The discovery of a severed head in the Tucson landfill draws Pima County Sheriff’s deputy Manny Aguilar into a case pitting a Mexican drug lord and a less than ethical land developer into what almost becomes a war. Murder, kidnapping, and drugs fuel a power struggle between factions. Manny’s going to have a real fight on his hands to bring these powerful people to justice—as long as they don’t (and it’s not for a lack of trying) kill him first. Things turn grim when he discovers half the men in the sheriff’s department are working for the other side.

Lohr has created an interesting character in Manny Aguilar, a half Yaqui, half Latino detective who relies on his Yaqui grandmother’s witchery for help in solving the case. Indispensable at watching his back is his girlfriend, a fiery redhead named Reina who showers him with great sex. He’s beginning to think he can’t manage without her.

The plot is full of twists and turns. The writing is sharp and crisp. Characterization is spot on, while the action keeps the pages turning. The insertion of a side plot involving Southwestern ecology and water problems makes the novel as a whole seem fresh and new. Lots of surprises here. Enough to make you hope the wait for the next Manny Aguilar novel is not long in coming.

Reviewed by Carol Crigger, June 2014.
Author of Three Seconds to Thunder.

Book Reviews: Stagestruck by Peter Lovesey, Ringer by Brian Wiprud, Infernal Angels by Loren Estleman, No Mark Upon Her by Deborah Crombie, and The Most Dangerous Thing by Laura Lippman

Stagestruck
Peter Lovesey
Soho Crime, June 2011
ISBN: 978-1-56947-947-6
Hardcover

What a pleasure to find a book which includes two of my favorite things:  a crackling good mystery, filled with humor, and a tribute to the theater. As the title might imply, the author obviously has much respect for the theater, with both a lower case “t” and upper case as well [see below].  His protagonist, on the other hand, not so much. In the newest book featuring Detective Superintendent Peter Diamond, head of Bath’s CID, the reader learns that Diamond has always suffered from a phobia, what the author terms a “deep unease’ and resulting in what can only be described as panic attacks where the theater is concerned.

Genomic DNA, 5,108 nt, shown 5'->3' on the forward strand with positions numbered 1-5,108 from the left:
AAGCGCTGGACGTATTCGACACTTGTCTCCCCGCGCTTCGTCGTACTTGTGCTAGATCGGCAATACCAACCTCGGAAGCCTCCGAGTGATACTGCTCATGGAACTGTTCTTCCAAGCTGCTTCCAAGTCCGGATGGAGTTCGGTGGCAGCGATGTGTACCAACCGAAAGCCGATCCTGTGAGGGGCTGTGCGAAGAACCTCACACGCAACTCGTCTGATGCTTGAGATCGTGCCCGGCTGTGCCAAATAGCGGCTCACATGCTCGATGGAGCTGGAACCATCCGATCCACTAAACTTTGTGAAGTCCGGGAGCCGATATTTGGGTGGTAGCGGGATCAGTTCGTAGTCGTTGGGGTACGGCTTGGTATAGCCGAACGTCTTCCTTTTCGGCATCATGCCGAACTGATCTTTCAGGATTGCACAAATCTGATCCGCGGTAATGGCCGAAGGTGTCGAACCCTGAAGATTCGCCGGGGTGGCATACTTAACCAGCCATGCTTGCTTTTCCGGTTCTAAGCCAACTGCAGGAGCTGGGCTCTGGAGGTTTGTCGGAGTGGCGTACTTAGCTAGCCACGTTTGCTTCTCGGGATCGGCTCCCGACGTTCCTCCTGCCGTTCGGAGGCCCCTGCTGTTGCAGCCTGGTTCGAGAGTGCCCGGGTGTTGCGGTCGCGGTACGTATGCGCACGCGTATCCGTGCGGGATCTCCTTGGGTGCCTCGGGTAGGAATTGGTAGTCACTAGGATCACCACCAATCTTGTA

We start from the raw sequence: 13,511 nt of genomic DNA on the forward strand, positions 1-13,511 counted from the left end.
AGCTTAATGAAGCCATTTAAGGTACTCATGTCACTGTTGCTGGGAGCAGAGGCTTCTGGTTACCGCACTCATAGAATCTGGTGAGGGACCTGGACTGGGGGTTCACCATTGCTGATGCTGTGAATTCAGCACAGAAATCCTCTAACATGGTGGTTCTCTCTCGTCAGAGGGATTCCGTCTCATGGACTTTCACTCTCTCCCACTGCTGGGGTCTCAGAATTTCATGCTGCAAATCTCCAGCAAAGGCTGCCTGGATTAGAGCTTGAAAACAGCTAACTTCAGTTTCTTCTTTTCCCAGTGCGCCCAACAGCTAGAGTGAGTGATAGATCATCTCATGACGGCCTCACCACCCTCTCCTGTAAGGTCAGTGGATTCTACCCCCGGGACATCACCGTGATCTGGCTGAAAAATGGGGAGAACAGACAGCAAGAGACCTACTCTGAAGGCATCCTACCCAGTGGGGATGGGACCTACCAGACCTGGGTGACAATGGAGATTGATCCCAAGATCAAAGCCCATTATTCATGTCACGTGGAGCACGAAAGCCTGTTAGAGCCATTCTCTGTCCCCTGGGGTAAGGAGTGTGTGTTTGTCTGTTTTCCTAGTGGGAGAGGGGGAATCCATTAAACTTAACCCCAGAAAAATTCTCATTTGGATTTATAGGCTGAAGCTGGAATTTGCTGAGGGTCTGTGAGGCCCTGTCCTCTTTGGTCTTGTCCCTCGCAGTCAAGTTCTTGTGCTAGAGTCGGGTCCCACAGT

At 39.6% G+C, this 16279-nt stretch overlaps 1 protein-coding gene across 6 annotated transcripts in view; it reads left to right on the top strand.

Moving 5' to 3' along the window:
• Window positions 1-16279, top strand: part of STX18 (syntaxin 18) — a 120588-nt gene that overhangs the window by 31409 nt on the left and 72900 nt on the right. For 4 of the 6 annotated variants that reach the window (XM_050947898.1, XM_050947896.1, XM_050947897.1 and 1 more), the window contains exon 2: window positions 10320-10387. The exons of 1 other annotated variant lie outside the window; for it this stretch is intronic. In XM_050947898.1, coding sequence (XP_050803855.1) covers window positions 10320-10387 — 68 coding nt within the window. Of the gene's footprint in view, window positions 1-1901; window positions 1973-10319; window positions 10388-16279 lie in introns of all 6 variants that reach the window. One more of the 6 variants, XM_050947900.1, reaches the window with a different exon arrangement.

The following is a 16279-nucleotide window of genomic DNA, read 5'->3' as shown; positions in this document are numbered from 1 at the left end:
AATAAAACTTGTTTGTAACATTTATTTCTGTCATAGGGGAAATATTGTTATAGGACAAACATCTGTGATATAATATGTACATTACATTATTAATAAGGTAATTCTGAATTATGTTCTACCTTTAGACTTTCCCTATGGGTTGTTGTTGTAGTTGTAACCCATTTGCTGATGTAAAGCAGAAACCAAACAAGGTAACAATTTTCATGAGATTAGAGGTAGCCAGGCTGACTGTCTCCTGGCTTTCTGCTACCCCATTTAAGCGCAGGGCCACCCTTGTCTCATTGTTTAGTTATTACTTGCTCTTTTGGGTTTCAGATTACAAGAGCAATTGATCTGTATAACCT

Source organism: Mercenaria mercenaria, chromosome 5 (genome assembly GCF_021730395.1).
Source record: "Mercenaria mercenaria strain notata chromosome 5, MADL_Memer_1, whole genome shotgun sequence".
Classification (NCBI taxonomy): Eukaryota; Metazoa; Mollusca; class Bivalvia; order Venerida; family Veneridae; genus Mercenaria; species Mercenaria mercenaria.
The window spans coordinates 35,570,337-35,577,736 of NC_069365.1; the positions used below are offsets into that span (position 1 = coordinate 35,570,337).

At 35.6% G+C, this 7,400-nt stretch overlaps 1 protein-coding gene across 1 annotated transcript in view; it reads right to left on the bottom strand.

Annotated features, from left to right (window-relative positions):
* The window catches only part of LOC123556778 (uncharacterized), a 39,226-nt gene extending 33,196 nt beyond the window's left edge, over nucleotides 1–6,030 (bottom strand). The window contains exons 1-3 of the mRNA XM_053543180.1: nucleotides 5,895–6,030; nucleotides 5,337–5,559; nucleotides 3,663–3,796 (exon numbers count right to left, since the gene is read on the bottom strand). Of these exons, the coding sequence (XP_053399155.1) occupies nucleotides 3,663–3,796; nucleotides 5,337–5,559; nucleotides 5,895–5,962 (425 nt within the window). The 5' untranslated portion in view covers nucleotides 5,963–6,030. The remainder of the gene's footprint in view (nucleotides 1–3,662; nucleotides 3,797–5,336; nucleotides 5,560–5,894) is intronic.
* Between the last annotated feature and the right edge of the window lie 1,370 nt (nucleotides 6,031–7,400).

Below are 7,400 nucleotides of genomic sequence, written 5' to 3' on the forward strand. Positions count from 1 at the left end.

Diamond is forced to confront his fear when he is called to the 200-year-old Theatre Royal, in Bath, which some refer to as “an itsy-bitsy provincial theatre” and others as “the prettiest theatre in the kingdom,” when on opening night, the celebrity pop star with the unlikely name of Clarion Calhoun who has been cast as the lead in a production of “I Am a Camera” is stricken, just after the curtain goes up.  She is apparently the victim of something which has caused third degree burns to her face and upper chest, precisely where her stage makeup had been applied some moments before, effectively destroying her career, not to mention her looks.  Things get even dicier when two days later a dead body is found in the theater.

The novel is thoroughly enjoyable, with the last twenty or so pages keeping the reader in great suspense as the culprit is unmasked.

Recommended.

Reviewed by Gloria Feit, October 2011.

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Ringer
Brian Wiprud
Minotaur, July 2011
ISBN: 978-0-312-60189-8
Hardcover

Ringer is a sly tale revolving around an encounter between a 65-year-old billionaire and a Mexican man of less than savory background.  A caper novel with a plot arising out of a stew comprised of an ancient ring which may or may not be blessed and/or cursed, a spoiled and willful 19-year-old girl, a Greenwich Village palmist and her assorted relatives, and a smattering of several truisms purportedly from the mouth of Abraham Lincoln, among many other things, make up this consistently delightful concoction.

The protagonist is Morty Martinez, introduced to readers in the author’s Feelers, Brooklyn native and former house cleaner, who now considers himself as La Paz gentry now that he is living in Mexico again and he has a few million in the bank.  The aforementioned teenager is [ironically] named Purity Grant, who has a mutually hateful relationship with her stepfather, the billionaire.  Their toxic dynamic fuels thoughts of murder as the easiest way out of matters financial and emotional, by both parties, and somehow Morty becomes the designated hit man of each.  The mantra invoked from time to time, by each of the major players, is Earn Destiny, and they all go about trying to achieve that end in a manner which seems most logical to those involved, as opposed, perhaps, to anyone in the ‘normal’ world, such as, e.g., the reader.

Purity’s speech is regularly peppered with acronyms, as though her mind is permanently in text-speak.  [Being in the minority that is not thoroughly conversant with that particular mind-set, I have to admit to being unable to decipher them all.  Typing this, it only just dawned on me, e.g., that “ITWYT” means “if that’s what you think.” “NHNF” and “YGAGA m9” still elude me, as does in general the concept of people actually using these in everyday, that is to say verbal, speech.  Hopefully there is nothing profane in any of that.]  But that only contributes to the enjoyment of this zany tale, which had me smiling or laughing aloud throughout.  I have to admit I have not yet read Feelers, but will try to correct that without much further ado.

Recommended.

Reviewed by Gloria Feit, November 2011.

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Infernal Angels
Loren Estleman
Forge, July 2011
ISBN: 978-0-7653-1955-5
Hardcover

In the twenty-first novel in the wonderful Amos Walker series, Loren Estleman once again captures the spirit of Detroit, as much a character in the novel as it is the mise en scene.  As the author describes it, it is a city which “continued its slug’s crawl toward bleak oblivion.”   Although the tale begins innocuously enough, when Walker is hired to recover 25 stolen cable-TV converter boxes, it is soon apparent that there is more going on than meets the eye, when two people with whom Walker has spoken turn up dead, within hours of those meetings.